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The Modern Press Release: Two Don'ts and Three Do's

by Jay Hickman  |  
July 27, 2017

We start with a paean to the humble press release.

The first press release was issued in 1906 by the Pennsylvania Railroad, under the direction of public relations expert Ivy Lee, to provide media with an on-the-ground account of facts about the 1906 Atlantic City train wreck. Since then, it has become a staple in marketing promotion, public affairs, and politics.

As we arrive at the 111th anniversary of the press release, it seems appropriate to examine this marketing tool and its optimal uses.

Ideally, a press release enables an organization to share the facts of a new development in a way that will have the most impact on its target audiences. If the content is newsworthy, the release can capture the attention of relevant media outlets, which might then reach out for more information to develop a story of their own. If it is particularly well-written, the release has the potential to be posted verbatim on one or more media outlets. (Such was the case on Oct. 30, 1906, when the New York Times printed the Pennsylvania Railroad press release word for word.)

In all cases, the press release allows the brand to carefully craft and control the message—accentuating the elements it wants, avoiding those that it doesn't—and establish a messaging foundation for other versions of the news, or suppositions, that might be shared subsequently.

However, the potential power of the press release is sometimes misunderstood by those who aren't studied PR practitioners. Many self-marketing entrepreneurs or others serving in some marketing function often believe—falsely—that writing and distributing a press release means guaranteed free company publicity and a third-party media endorsement. Others wrongly believe there's no such thing as "too much of a good thing" and so they document every move made by the company and send it along to the media.

Acting on those beliefs can be fraught with problems, so I would urge that companies consider a more strategic approach. If you are Google, Apple ,or McDonald's, these guidelines likely don't apply to you: If you ever decided to change your logo, the world would pay rapt attention.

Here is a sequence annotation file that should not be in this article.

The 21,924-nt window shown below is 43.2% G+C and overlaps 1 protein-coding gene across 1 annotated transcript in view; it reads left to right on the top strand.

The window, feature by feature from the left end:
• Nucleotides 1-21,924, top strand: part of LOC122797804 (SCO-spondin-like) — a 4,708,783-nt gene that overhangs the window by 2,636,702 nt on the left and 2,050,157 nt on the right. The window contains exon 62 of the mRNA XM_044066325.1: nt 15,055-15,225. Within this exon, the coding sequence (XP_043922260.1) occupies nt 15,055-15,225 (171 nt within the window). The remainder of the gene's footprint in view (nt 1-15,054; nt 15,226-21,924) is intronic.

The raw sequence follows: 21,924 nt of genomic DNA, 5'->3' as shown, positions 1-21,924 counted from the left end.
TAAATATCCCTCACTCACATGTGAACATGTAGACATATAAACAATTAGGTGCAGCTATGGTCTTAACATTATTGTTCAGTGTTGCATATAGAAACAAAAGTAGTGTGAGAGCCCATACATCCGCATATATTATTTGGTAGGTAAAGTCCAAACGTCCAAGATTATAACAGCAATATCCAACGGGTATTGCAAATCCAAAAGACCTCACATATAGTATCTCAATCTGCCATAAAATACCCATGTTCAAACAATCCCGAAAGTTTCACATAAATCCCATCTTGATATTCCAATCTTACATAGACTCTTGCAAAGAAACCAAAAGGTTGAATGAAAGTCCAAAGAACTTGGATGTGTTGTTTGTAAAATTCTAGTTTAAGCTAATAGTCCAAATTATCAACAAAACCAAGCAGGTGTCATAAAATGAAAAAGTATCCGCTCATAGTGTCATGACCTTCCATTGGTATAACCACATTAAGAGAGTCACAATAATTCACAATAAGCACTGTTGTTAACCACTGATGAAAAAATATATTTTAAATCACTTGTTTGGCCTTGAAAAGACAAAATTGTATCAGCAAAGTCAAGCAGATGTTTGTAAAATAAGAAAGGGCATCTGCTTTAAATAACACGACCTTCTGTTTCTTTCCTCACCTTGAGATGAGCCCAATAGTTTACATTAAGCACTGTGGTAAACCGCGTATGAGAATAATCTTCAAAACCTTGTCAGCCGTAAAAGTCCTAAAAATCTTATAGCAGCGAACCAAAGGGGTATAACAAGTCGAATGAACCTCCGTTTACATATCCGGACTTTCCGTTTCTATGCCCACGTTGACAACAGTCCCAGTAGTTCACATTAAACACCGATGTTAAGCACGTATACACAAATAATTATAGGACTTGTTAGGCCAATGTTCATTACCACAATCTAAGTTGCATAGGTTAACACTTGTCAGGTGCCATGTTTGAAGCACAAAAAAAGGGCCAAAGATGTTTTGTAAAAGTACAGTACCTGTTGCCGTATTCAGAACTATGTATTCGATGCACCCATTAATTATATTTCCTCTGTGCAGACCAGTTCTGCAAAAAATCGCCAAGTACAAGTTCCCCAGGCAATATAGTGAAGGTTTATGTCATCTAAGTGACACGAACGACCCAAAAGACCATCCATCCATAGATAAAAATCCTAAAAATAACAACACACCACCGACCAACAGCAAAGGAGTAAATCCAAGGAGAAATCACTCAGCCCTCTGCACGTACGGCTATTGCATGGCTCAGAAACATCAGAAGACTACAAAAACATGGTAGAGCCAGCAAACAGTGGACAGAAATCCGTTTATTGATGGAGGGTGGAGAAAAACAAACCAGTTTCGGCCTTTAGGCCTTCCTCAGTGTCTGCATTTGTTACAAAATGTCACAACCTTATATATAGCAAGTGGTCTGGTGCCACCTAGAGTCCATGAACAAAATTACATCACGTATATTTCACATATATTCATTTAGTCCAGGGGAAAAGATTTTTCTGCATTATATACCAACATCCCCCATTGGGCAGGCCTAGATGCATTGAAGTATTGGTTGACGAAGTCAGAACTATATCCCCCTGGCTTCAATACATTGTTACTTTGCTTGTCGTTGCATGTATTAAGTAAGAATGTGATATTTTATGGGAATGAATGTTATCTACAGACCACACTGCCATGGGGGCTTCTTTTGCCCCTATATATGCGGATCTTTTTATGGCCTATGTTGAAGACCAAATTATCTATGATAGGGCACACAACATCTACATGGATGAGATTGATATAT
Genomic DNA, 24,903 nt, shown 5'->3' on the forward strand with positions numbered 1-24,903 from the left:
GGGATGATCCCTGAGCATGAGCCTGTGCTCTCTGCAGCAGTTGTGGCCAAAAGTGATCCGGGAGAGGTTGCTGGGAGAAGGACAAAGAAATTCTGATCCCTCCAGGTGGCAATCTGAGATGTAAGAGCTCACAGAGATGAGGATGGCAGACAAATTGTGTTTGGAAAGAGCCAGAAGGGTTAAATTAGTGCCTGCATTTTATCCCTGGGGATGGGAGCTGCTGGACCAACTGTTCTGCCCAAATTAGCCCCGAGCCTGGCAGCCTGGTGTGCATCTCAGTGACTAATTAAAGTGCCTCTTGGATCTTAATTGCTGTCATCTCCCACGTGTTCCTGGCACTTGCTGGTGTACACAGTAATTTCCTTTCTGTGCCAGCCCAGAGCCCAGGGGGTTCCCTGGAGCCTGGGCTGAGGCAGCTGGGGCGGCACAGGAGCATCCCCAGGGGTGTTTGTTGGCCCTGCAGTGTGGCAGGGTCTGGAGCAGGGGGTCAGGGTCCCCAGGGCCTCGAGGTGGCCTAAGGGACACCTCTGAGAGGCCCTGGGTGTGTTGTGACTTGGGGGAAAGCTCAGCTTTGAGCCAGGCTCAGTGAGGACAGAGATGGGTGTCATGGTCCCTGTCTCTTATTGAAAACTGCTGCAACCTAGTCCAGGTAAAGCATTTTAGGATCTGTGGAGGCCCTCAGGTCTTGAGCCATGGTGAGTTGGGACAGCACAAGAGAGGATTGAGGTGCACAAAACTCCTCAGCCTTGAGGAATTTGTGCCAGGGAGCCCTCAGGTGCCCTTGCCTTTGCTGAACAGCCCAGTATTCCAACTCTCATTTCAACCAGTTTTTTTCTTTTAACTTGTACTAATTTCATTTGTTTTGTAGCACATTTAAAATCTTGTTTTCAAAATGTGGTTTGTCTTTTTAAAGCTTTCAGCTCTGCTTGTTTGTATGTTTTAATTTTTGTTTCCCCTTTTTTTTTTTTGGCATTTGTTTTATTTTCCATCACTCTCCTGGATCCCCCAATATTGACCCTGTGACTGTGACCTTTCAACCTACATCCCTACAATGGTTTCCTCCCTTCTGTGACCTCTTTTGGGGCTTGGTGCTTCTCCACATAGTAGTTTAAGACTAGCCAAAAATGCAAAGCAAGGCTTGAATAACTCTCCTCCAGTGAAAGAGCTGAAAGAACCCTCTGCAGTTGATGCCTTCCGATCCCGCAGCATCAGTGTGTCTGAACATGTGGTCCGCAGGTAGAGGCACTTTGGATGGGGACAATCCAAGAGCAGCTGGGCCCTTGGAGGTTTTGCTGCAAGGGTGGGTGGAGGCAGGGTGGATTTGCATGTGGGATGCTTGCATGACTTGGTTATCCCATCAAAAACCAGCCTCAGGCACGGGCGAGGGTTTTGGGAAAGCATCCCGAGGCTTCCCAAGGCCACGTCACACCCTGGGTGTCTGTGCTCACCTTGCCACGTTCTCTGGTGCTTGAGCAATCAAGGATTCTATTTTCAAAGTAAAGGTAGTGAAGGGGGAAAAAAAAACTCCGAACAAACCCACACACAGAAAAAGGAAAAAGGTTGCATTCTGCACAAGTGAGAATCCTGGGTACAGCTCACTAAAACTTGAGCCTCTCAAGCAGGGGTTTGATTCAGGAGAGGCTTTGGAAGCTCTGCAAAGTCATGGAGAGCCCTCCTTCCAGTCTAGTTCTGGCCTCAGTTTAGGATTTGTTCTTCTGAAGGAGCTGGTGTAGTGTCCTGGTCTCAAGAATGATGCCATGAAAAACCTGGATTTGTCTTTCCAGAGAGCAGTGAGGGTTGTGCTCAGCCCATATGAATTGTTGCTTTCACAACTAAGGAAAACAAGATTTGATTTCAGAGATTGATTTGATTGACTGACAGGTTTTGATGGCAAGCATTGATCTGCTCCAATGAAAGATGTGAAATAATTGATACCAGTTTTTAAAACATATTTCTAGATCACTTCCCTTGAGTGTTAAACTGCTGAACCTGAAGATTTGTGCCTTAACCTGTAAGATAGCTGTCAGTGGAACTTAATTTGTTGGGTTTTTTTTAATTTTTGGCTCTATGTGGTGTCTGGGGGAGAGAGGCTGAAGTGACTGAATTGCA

For everyone else, though (including most global corporations), there are some best-practices regarding press releases as marketing tools.

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Jay Hickman is the director of public relations for MMI Agency, a full-service integrated agency in Houston.

LinkedIn: Jay Hickman

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  • by Ksenia Newton Thu Jul 27, 2017 via web

    Jay, thank you for sharing the article. it's very timely since I'm looking into the various ways of doing PR online as part of the link building campaign. Would you share any suggestions in terms of how to get free PR and/or get featured?

    Thank you in advance

  • by Jay Hickman Thu Jul 27, 2017 via web

    Ksenia, first of all: youíre welcome! Iím glad you got something out of it.
    To your question, remember that free media placement comes at the discretion of individual outlets. As Iíve outlined in the article, your press release should be news or a story that resonates with each outlet's readers or viewers, or dovetails with current events in some way.
    Featuring it on your company website on the News page, or as a blog post, enables you to share it via social media as well and gain additional attention that way.
    Of course, much of your success with getting featured will depend on the strength of the news youíre seeking to share and making smart choices about what media audiences you want to target. If youíd like to share some specifics with me through LinkedIn, I might be able to help. In any case, best of luck!

  • by Toni Wed Jun 6, 2018 via web

    As a former newspaper editor, I am sorry, but press releases don't get much attention. I was too busy and received hundreds of releases, emails, calls etc. each day. I liked short, to-the-point information with targeted reasons why someone would want to know the company's news. When I received "the whole package" - complete, well-written, short article with photos, I was more inclined to use that information. For example, for the Super Bowl, McCormick's spice company sent recipes for changing up popcorn that included photos of the completed product and people enjoying the popcorn at a viewing party. This inspired a simple feature package for our food section. McCormick's put in thought and took care of some of the work for us. We cannot brand-mention, as it seems partial, so McCormick's products were listed along with other's to try.

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